nonprofit hospital


Also found in: Dictionary, Thesaurus, Encyclopedia.

nonprofit hospital

A hospital that is exempt from paying income and property taxes. In such a facility, funds earned are reinvested in the hospital and its services instead of being paid as dividends to shareholders.
See also: hospital
References in periodicals archive ?
While the document stated that it was not proposed legislation, it suggested various alternatives that should be considered in drafting legislation to reform nonprofit hospital tax exemptions.
92) Private inurement occurs whenever persons having a personal and private interest in a nonprofit hospital receive benefits disproportionate to their contributions to the entity.
Nonprofit doesn't necessarily mean pro-poor patient," Grassley said last week as he released a 116-page summary of responses the Finance Committee received to a questionnaire that asked 10 large nonprofit hospitals to describe their charity programs.
If a nonprofit hospital generates a surplus in addition to its provision of community benefits, it cannot distribute the "profit" to its owners.
But Harold Pollack, faculty chair of Health Administration Studies at the University of Chicago, cautions that the debate should take into account the increasing financial burden that nonprofit hospitals are shouldering.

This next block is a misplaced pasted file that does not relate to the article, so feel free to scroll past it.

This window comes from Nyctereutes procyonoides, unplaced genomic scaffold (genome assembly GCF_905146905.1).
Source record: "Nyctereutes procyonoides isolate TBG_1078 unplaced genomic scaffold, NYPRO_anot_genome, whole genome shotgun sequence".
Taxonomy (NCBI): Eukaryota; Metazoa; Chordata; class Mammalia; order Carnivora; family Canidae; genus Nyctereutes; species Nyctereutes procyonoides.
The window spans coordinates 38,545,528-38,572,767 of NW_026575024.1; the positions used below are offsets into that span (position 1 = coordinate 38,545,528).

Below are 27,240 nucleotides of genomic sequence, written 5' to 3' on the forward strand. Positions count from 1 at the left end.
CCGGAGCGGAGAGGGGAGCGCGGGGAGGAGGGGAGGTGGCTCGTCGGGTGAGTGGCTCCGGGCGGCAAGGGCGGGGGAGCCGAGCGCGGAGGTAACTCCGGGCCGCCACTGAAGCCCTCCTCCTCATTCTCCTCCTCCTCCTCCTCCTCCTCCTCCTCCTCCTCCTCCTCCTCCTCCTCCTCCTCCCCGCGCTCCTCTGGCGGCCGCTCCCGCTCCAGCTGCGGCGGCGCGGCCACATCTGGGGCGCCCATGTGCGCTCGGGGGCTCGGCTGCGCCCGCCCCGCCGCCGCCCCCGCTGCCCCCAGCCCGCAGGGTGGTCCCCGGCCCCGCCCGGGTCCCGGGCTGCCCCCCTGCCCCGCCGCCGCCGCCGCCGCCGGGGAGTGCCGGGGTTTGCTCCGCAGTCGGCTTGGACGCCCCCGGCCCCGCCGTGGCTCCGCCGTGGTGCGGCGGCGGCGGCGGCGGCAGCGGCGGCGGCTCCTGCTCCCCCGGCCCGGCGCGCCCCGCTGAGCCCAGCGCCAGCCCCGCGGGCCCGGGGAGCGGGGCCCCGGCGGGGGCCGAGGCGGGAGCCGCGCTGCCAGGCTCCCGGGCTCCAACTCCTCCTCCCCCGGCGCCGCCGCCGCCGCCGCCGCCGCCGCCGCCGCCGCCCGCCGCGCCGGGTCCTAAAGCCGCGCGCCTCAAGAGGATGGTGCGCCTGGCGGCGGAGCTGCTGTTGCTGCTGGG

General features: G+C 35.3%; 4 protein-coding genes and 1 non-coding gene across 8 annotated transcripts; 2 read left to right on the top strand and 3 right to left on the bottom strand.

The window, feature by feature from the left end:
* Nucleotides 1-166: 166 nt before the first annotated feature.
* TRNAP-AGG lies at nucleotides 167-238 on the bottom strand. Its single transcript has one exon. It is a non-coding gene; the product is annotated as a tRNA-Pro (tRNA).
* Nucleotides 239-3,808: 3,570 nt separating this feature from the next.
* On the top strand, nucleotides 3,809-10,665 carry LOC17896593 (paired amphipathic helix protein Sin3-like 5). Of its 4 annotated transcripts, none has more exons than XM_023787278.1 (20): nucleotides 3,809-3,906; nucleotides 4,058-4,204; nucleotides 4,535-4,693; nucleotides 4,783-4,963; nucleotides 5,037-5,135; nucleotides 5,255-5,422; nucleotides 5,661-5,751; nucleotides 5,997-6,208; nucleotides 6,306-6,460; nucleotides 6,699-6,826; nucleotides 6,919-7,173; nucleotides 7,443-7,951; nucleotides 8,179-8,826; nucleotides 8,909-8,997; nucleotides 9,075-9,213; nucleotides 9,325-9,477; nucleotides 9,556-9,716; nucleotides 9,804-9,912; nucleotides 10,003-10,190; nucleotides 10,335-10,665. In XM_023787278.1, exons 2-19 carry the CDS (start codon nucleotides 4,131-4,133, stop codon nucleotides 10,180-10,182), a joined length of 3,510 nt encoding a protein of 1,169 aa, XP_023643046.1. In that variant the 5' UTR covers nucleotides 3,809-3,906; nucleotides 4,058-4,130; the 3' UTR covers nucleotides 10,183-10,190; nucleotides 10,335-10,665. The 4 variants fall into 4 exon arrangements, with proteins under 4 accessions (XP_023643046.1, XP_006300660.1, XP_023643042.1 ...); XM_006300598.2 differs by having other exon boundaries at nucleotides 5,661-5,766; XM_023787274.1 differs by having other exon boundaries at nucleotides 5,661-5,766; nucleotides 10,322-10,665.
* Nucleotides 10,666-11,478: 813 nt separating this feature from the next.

Dozens of federal class-action lawsuits have been filed recently against more than 300 nonprofit hospitals and hospital systems in 20 states.
Both for-profit and nonprofit hospital conversions were found to result in improved financial performance by generating higher revenues per case and reducing Medicare costs.
The laboratory manager of a nonprofit hospital in North Carolina contends that versatility, indeed, is the key to success.
nonprofit hospitals, driving the highest consolidation activity since 2000 and increasing the focus on the operating environment and efficiencies, according to a new Fitch Ratings report.
They are not, however, more "richly compensated" than executives of the state's publicly traded companies, which may be appropriate if Brill is correct in his assertion that nonprofit hospitals are more "akin to low-risk, must-have public utilities" than the domain of "high-risk entrepreneurs.
Do nonprofit hospital leaders need to be proactive in telling their story to their various publics?

Full browser ?